The world of engineering is ever-changing, with various fields being created and merged daily. In this rapidly changing environment, artificial intelligence (AI) has become a very popular phrase, with many leaders pushing for AI in more and more professions, and engineers are not immune to these changes. This can seem like a daunting “buzzword,” but Altair Compose comes with the tools you need to stay at the edge of innovation. I would like to introduce you to romAI, a powerful pre-packaged neural network designer, trainer, and tester built within Compose behind an easy-to-use GUI. All we need to get started with romAI is a suitable dataset, and then we can be well on our way to creating a custom neural network for whatever task is at hand.
Before diving into this example, I just want to go over a brief explanation of neural networks in case this content is entirely new to you. At its core, a neural network is a complex array of multipliers (or weights) that accept at least one input and provide at least one output. Before training a network, it would most likely give you random outputs, and it would be of little use. We can train it, however, by “showing” it a large set of data with known inputs and outputs, causing those multipliers to adjust with each new piece of training data. If we repeat this process enough times, while also validating that the changes to the multipliers are in fact improving the “knowledge” of the model, we will eventually be left with a structure that can take an input from the training data and give us an output very close to the known output of the training data. Once we are satisfied with its ability to correctly “predict” outputs on data it has already “seen,” we can start showing it data that is new to the model. If everything went according to plan, it should be able to also provide a prediction that is very close to the known output; if this is not the case, then we go back, adjust the model, and train again. Once we are satisfied at this stage, we can use the model in the real world to predict the outputs of complex systems.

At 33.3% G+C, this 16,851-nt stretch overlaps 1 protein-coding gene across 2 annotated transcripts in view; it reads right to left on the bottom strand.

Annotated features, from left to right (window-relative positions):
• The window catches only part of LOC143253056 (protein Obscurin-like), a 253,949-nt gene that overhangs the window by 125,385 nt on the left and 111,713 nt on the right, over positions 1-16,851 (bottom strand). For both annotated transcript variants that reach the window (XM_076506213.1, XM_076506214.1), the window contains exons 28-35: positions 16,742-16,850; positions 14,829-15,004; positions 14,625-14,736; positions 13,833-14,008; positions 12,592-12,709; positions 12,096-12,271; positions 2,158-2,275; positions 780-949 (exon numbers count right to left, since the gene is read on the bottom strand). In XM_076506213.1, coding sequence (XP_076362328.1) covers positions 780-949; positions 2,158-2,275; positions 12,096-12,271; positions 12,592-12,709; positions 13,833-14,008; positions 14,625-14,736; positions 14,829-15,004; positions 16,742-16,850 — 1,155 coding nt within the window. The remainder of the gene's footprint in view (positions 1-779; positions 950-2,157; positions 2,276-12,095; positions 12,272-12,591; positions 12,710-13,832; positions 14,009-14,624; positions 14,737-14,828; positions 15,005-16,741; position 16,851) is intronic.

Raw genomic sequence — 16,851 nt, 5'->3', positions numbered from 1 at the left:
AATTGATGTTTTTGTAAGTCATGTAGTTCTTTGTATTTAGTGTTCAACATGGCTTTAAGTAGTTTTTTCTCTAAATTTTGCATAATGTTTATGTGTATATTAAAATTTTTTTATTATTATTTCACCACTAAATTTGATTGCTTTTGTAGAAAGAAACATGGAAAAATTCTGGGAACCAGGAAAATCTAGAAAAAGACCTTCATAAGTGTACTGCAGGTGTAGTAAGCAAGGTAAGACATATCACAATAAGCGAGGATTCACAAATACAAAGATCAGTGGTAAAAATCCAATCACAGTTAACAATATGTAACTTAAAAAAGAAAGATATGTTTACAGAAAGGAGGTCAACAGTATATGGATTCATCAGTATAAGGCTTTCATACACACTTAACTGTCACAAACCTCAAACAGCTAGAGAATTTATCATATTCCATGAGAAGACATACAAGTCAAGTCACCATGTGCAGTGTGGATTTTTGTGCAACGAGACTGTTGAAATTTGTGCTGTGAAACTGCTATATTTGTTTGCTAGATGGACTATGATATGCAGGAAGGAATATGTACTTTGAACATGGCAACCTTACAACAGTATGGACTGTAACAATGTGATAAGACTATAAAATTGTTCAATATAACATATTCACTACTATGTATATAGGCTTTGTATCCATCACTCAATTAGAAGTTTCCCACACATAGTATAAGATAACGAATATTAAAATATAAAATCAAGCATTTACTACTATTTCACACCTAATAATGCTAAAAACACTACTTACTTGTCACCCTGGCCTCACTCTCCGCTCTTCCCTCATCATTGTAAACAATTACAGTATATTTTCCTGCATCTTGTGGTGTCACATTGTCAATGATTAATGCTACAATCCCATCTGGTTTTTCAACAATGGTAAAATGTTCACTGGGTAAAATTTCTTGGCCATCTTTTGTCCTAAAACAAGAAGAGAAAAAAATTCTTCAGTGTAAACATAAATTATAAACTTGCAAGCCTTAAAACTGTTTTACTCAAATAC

Fig 1. General structure of a neural network.